South African miners on Wednesday welcomed a deal to end a weeks-long illegal strike that cost the lives of 45 people, but some observers worried the agreement would set a precedent.
The National Union of Mineworkers, the country's largest trade union, said the wildcat strike at Lonmin's vast facility northwest of Johannesburg and the resulting deal could prompt other miners to act without going through union-approved channels.
"The normal bargaining processes have been compromised," NUM general secretary Frans Baleni told local radio.
"It does suggest that unprotected action, an element of anarchy, can be easily rewarded, people can do certain wrong things with impunity and that means that it can roll over to other operations."
Under the deal signed late Tuesday at Lonmin's mine in Marikana, miners will return to work at 7:00 am (0500 GMT) Thursday in return for pay rises of between 11-22 percent, plus bonuses. The increases fell a little short of demands for a monthly salary of 12,500 rands (1,160 euros, $1,520).
The miners first went on strike on August 10, sparking clashes between rival unions that left 10 people dead. On August 16, police gunned down 34 protesters in a shocking incident with echoes of apartheid brutality. Dozens more were injured.
Other gold and platinum miners in South Africa's key mining sector have already taken up wage demands as unrest forced the closure of several other mines.
The Marikana strike turned mines into a political battlefield, with President Jacob Zuma's rivals mounting fresh attacks ahead of a key leadership contest in the ruling African National Congress and the firebrand former Youth League head Julius Malema siding with the miners.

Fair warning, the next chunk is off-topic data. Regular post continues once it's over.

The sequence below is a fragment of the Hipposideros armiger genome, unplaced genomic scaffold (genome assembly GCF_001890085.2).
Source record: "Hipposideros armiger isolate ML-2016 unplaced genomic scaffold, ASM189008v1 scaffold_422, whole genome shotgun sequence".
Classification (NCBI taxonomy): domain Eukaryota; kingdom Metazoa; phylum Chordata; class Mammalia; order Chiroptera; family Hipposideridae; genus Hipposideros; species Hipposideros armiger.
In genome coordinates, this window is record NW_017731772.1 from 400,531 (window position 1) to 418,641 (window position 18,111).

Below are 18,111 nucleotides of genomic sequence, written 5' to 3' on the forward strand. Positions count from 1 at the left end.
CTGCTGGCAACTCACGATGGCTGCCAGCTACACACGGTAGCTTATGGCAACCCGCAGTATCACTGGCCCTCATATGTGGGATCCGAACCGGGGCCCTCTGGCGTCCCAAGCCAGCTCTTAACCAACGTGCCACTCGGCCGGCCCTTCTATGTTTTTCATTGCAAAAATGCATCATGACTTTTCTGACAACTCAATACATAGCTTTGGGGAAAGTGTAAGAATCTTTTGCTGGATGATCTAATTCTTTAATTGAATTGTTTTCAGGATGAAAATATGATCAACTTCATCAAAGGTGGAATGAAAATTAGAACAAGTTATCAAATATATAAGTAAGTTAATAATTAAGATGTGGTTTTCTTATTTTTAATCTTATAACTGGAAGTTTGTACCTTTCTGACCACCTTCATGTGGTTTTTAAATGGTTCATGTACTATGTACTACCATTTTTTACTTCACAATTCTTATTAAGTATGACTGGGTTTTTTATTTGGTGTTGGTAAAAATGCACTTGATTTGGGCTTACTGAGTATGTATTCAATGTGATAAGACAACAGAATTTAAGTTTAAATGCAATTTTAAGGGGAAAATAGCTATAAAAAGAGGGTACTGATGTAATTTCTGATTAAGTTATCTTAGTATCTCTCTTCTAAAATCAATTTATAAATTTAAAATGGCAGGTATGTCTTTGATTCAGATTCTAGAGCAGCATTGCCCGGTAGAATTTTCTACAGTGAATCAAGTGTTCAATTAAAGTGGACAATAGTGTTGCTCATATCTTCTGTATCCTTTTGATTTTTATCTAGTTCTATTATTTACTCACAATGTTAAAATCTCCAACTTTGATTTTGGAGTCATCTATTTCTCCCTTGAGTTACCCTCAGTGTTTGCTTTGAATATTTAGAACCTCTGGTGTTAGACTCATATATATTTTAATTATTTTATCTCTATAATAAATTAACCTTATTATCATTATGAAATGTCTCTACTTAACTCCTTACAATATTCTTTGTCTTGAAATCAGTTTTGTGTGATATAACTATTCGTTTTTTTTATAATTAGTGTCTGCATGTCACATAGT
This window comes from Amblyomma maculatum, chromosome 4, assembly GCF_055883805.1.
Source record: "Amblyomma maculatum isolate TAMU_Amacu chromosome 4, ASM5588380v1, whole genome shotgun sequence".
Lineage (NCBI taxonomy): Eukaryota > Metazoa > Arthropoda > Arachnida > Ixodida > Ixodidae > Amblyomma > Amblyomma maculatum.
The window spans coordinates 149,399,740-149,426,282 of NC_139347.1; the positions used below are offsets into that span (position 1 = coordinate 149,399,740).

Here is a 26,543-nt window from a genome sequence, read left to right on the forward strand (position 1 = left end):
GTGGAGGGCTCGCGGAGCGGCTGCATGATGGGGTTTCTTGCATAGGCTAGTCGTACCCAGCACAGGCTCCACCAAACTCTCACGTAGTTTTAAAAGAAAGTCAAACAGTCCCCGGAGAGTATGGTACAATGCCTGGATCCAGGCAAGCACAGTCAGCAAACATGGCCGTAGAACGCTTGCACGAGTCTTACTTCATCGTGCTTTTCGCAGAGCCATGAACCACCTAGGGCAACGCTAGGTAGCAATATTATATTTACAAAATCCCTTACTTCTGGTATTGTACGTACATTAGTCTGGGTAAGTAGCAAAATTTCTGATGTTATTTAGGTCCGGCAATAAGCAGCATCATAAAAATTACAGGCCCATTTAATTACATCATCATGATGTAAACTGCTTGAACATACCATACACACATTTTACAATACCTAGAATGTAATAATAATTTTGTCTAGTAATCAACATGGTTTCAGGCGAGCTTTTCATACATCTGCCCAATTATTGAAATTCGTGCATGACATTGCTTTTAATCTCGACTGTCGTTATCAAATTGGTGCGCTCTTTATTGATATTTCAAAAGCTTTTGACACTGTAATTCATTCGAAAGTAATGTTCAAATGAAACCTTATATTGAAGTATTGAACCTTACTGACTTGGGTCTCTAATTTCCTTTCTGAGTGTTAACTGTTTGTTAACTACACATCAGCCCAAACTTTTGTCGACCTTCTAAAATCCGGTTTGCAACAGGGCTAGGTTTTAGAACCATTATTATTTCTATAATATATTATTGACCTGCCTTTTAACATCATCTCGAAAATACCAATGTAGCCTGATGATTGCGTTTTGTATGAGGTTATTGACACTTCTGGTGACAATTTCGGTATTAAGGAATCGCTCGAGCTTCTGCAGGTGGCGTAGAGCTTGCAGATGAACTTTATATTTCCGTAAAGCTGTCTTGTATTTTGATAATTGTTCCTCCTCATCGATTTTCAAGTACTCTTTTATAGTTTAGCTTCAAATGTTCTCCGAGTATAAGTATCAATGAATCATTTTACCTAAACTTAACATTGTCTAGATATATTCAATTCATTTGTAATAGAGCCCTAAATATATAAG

Lonmin, a Britain-based platinum mining giant, defended the deal that brought an end -- for now at least -- to the labour dispute.
"This is a groundbreaking agreement, so we do not have any concern in setting a precedent," Lonmin spokesman Abey Kgotle said. "We think this was an extraordinary situation and we have... taken extraordinary measures."
But Peter Attard Montalto, an analyst with London-based Nomura International, said Lonmin's deal risked sparking a "contagion" of unrest.
"Lonmin caving in and offering both to tear up the existing wage settlement for this year and then agreeing such a substantial increase for workers surely risks creating moral hazard and contagion," he said.
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